Other ongoing research topics include looking at the vibration in the structure, the conditioning monitoring and the voltage control of the plant.
The Klipheuwel wind-farm has a total capacity of 3,16 MW and is expected to generate at a load factor of 20% to 26%.
Wind generators have an expected lifetime of at least 20 years, and the largest wind turbine at the plant, the Vestas V66, has the capacity to supply about 200 First World homes, or as many as 1 000 homes in deep rural areas, explains Van Heerden.
He says that, because the unit generator creates power from wind pressure, the voltage generated is not always constant and, therefore, it is not a stable supply of energy.
In an attempt to overcome this problem, Eskom installed a power quality device system, that was developed by the utility, which regulates some of the output generated by the turbines. This system is currently being tested at Klipheuwel.
After the three-year research has come to an end, the plant will either be handed over to Eskom Generation, which is currently the operator of the plant, to be operated as a commercial facility, it could be decommissioned or moved, Eskom could run it in partnership with another party, or it could be sold, acknowledges Van Heerden. These are all options; the final decision will be made based on the findings of the research.
Meanwhile, ocean waves are one of the world’s most abundant sources of renewable energy, essentially comprising a concentrated form of solar energy.
Ocean energy is energy that could be derived from waves, tides, currents or varying thermal layers in the ocean.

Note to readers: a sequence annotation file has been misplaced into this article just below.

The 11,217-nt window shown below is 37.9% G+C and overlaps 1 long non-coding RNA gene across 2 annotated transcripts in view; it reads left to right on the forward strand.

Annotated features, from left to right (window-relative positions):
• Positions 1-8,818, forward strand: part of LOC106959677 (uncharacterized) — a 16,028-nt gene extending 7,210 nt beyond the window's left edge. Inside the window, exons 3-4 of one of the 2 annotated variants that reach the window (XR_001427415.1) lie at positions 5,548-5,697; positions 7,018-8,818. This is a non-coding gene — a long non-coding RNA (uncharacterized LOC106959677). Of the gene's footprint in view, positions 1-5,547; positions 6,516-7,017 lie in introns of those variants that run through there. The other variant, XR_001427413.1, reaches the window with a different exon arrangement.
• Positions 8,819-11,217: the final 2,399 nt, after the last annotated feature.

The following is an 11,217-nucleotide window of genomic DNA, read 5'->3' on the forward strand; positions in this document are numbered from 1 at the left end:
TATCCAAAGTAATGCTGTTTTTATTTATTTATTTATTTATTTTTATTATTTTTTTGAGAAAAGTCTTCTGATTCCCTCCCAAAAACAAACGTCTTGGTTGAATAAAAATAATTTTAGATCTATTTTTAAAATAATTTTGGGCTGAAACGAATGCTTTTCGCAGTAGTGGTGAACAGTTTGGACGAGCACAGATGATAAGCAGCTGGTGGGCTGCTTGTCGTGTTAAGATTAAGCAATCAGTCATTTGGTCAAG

The ocean covers more than 70% of the earth’s surface, making it the world’s largest solar collector. Van Heerden notes that Eskom completed an ocean-energy-resource assessment in 2002.
“The study concluded that South Africa has a sufficient ocean resource available to explore this option further.
“Currently, a technoeconomic study and a technology evaluation are being performed. This study aims to identify those ocean energy conversion technologies that should be researched further for possible application in South Africa,” says Van Heerden.
Most renewable energy comes either directly or indirectly from the sun. Sunlight, or solar power, can be used for heating and lighting buildings, generating electricity and a variety of other commercial and industrial uses.
Van Heerden explains that there are currently about five solar-power technologies being researched around the world.
These include photovoltaic systems, concentrating solar systems, passive solar heating and daylighting, solar hot water and solar process heat, as well as space heating and cooling. He says Eskom is investigating two main groups of systems, namely solar and solar-thermal technology options.